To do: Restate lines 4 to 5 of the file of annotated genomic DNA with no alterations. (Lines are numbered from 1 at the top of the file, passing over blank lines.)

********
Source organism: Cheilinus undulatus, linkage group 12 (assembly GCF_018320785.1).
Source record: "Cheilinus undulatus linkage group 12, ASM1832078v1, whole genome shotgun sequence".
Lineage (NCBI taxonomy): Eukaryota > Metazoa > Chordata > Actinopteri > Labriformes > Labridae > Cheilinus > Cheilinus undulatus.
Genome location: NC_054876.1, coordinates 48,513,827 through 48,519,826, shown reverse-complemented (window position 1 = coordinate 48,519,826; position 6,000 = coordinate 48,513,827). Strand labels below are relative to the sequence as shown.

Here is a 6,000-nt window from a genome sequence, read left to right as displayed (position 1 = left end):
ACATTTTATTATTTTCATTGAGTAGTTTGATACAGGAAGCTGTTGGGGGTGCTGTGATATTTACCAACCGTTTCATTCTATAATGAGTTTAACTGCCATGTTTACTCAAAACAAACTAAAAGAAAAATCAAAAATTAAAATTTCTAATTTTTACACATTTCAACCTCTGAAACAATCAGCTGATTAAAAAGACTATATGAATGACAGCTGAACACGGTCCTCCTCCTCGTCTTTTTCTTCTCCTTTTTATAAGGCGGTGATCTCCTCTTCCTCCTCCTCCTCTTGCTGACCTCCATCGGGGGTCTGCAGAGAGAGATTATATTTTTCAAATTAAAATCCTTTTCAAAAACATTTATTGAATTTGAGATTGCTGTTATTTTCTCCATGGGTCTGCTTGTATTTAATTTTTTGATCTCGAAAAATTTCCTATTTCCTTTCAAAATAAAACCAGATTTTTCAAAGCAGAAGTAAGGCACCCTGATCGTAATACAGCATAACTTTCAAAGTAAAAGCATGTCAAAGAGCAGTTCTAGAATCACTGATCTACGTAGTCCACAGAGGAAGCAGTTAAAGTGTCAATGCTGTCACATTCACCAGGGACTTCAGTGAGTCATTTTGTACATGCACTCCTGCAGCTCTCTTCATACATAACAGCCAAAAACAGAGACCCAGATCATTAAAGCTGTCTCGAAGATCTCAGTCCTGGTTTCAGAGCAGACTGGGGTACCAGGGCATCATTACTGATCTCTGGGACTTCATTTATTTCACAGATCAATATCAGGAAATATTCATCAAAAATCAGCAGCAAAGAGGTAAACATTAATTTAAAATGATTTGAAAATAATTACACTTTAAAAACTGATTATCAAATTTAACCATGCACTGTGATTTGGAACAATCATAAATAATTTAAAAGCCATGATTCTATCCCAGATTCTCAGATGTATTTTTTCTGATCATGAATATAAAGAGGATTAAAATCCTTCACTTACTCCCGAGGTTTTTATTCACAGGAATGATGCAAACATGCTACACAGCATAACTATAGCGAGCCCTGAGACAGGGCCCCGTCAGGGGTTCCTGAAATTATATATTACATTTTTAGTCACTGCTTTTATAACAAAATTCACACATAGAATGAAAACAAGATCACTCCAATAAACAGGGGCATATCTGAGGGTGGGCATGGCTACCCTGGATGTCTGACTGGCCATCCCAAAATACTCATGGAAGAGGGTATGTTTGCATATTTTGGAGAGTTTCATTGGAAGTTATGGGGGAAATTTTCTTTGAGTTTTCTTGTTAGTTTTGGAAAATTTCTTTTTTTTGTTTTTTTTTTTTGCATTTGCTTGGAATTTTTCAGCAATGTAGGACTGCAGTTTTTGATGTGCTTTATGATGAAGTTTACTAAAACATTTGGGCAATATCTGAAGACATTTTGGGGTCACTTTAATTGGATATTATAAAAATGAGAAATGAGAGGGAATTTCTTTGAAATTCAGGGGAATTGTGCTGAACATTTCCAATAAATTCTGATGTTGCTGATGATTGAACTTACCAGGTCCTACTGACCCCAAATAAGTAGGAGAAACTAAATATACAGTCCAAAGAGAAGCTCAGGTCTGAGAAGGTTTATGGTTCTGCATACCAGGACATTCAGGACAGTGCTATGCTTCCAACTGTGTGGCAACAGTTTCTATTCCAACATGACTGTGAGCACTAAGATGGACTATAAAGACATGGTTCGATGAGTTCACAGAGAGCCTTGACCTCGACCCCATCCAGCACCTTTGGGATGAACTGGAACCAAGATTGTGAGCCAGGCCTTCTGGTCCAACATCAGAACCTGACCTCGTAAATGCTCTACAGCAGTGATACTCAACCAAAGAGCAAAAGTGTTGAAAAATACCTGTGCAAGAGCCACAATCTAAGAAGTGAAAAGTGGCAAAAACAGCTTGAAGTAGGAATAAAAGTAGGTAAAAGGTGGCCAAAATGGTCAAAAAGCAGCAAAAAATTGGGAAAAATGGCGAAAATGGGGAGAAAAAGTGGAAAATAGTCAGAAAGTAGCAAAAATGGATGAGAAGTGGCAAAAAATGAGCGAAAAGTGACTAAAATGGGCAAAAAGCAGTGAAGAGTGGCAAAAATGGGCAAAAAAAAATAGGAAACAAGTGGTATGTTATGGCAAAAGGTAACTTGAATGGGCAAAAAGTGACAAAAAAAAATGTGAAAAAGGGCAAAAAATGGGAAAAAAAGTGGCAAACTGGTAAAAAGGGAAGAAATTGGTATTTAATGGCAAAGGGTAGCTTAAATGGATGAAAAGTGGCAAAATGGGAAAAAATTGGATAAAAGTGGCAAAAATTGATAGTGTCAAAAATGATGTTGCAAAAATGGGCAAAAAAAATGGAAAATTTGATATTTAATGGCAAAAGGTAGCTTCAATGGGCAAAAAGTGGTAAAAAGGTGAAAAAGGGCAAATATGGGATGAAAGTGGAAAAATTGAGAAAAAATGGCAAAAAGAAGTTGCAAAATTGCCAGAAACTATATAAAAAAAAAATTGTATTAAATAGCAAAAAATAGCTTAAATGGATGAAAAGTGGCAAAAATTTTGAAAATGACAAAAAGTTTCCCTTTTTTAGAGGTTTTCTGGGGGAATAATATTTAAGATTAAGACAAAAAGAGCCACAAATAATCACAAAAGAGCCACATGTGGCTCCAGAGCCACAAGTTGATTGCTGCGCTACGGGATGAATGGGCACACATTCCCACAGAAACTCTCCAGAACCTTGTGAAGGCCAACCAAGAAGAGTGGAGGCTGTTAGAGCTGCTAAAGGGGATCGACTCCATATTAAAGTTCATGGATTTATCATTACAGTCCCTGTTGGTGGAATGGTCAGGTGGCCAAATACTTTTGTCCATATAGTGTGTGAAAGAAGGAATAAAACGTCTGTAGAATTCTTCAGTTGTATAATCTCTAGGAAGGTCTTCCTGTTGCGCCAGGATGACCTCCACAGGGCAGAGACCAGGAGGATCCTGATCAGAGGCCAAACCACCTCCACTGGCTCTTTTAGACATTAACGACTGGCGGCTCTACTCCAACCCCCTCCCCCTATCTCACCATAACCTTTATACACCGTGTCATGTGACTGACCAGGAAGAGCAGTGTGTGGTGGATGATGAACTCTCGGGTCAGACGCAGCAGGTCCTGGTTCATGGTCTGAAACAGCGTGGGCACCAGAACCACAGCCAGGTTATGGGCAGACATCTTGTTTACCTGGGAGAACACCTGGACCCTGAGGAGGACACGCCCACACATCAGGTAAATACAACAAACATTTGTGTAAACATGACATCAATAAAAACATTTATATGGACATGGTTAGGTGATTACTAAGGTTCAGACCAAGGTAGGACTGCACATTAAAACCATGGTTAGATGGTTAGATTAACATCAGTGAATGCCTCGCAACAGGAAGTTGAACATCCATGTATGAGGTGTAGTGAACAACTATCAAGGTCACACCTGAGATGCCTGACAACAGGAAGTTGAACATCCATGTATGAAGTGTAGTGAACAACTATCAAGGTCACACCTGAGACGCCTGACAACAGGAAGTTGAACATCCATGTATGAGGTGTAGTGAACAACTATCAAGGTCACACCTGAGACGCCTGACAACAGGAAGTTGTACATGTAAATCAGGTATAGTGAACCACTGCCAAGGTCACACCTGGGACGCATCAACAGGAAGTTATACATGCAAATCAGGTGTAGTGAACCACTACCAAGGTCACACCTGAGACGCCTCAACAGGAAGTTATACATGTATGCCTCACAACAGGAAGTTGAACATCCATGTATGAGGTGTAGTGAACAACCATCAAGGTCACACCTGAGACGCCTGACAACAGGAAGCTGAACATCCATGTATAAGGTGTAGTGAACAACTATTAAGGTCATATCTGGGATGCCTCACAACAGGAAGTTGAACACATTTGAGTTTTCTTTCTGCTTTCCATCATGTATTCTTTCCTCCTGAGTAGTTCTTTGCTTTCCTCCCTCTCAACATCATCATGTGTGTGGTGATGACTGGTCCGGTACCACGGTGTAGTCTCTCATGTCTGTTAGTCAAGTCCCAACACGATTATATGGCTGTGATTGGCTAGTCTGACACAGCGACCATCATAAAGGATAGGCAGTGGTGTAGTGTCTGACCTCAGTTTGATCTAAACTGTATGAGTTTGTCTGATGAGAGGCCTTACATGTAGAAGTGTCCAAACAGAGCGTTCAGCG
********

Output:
Genome location: NC_054876.1, coordinates 48,513,827 through 48,519,826, shown reverse-complemented (window position 1 = coordinate 48,519,826; position 6,000 = coordinate 48,513,827). Strand labels below are relative to the sequence as shown.

Here is a 6,000-nt window from a genome sequence, read left to right as displayed (position 1 = left end):